HOW TO FALL IN LOVE WITH
By Kelly Cornett
The one thing I will never know about wine is how it tastes to you. I study, read, and
drink (a lot of) wine, but I will never tell someone what they should or shouldn’t like
about wine. When I managed a winery tasting room, guests would often say they
were nervous to do the tasting. These nerves stemmed from a misconception that
there was a “right” and a “wrong” answer to tasting wine, and I knew that I could
help. At A Cork in the Road, I get to empower people with skills to discover what
they like and don’t like about the wines they’re drinking.
With a little practice, you can figure out what flavors, smells and styles you prefer
so that you can order, buy, and drink wines you like more often. If you free yourself
of expectations that you should be drinking only the highest-rated wines or buying
the most recognizable labels, you will start to define your own personal preferences.
Here are some ideas to help you get started:
YOU SHOULD LIKE HOW IT SMELLS.
Grapes can produce smells of fruit, herbs, and
flowers. Processing, aging, and bottling the grapes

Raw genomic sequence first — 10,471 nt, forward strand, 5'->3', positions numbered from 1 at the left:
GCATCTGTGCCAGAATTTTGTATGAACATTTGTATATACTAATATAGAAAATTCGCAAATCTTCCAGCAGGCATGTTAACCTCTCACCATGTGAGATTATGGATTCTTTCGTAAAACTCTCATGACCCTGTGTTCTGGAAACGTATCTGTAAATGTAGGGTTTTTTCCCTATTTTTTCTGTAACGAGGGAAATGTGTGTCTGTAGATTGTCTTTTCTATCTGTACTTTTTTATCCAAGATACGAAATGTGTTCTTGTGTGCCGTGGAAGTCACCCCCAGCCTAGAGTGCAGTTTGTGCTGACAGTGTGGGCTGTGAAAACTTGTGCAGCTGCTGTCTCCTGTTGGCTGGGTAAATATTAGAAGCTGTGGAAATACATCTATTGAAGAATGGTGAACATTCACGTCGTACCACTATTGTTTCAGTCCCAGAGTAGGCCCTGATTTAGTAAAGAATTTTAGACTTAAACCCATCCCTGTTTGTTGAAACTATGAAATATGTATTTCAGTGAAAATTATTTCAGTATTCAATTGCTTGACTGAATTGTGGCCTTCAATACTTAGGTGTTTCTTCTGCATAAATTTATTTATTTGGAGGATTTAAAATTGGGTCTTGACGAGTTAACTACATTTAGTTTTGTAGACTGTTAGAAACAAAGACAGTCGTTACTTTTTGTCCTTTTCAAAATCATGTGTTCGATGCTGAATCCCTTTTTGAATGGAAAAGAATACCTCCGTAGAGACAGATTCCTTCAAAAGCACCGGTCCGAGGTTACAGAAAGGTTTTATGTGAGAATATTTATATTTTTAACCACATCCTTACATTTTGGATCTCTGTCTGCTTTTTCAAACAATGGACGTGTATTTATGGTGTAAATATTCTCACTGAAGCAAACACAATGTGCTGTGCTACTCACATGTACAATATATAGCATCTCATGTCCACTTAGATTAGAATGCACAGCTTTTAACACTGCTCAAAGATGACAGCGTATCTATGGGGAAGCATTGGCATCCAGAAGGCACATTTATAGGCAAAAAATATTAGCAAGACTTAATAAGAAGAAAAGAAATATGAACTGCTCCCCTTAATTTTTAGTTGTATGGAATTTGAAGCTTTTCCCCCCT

can produce smells of spices, oak, tobacco, leather,
or even dirt. If you like fruit smells, try unoaked
styles of Chardonnay or Grenache. If you want to
smell flowers, try some French Viognier or some
German Gewürztraminer. For earth and spice, try
Tannat from Uruguay. IT SHOULD FIT YOUR BUDGET.
There is no correlation between price and taste –
let’s just get that out of the way. I get more excited
by a $10 unexpected stunner than a $100 big-name
label. Lately, I’ve been finding great bang-for-the-
buck wines from South America, South Africa,
and Spain. For example, try a Spanish Cava if you
like bubbly or a South African Pinotage if you like
YOU SHOULD LIKE HOW IT TASTES.
Your tongue will tell you if the wine is sour, sweet,
heavy, or light. Acidic wines will make your mouth
water, and sweeter wines might remind you of
honey or candied raisins. See if you prefer heavier
wines that linger on your palate, like Spanish Rioja
Reserva or Washington Syrah, or lighter wines that
tickle your taste buds with a brightness of fruits, like
Italian Barbera or Argentine Torrontes. IT SHOULD TASTE GOOD WITH YOUR FOOD.
Matching wine with food is more about drinking
and eating what you like than pairing it correctly.
Essentially, it comes down to an enjoyable balance
or contrast of acid and salt. For example, I have
discovered that I like Riesling with Asian stir-fry, dry
rosé with enchiladas, and Champagne with football
REVEAL | Q3 2017
Kelly Cornett is the wine explorer
and tasting event consultant of A
Cork in the Road. She moved to
Atlanta after managing a winery in
the Shenandoah Valley of Virginia.
While working in the wine industry,
she has done everything from sorting
grapes and blending barrels to
hosting wine events for restaurants
and retailers. Her social media tells
stories of her wine adventures,
and her custom-designed tasting
experiences help people discover
wine in an approachable way.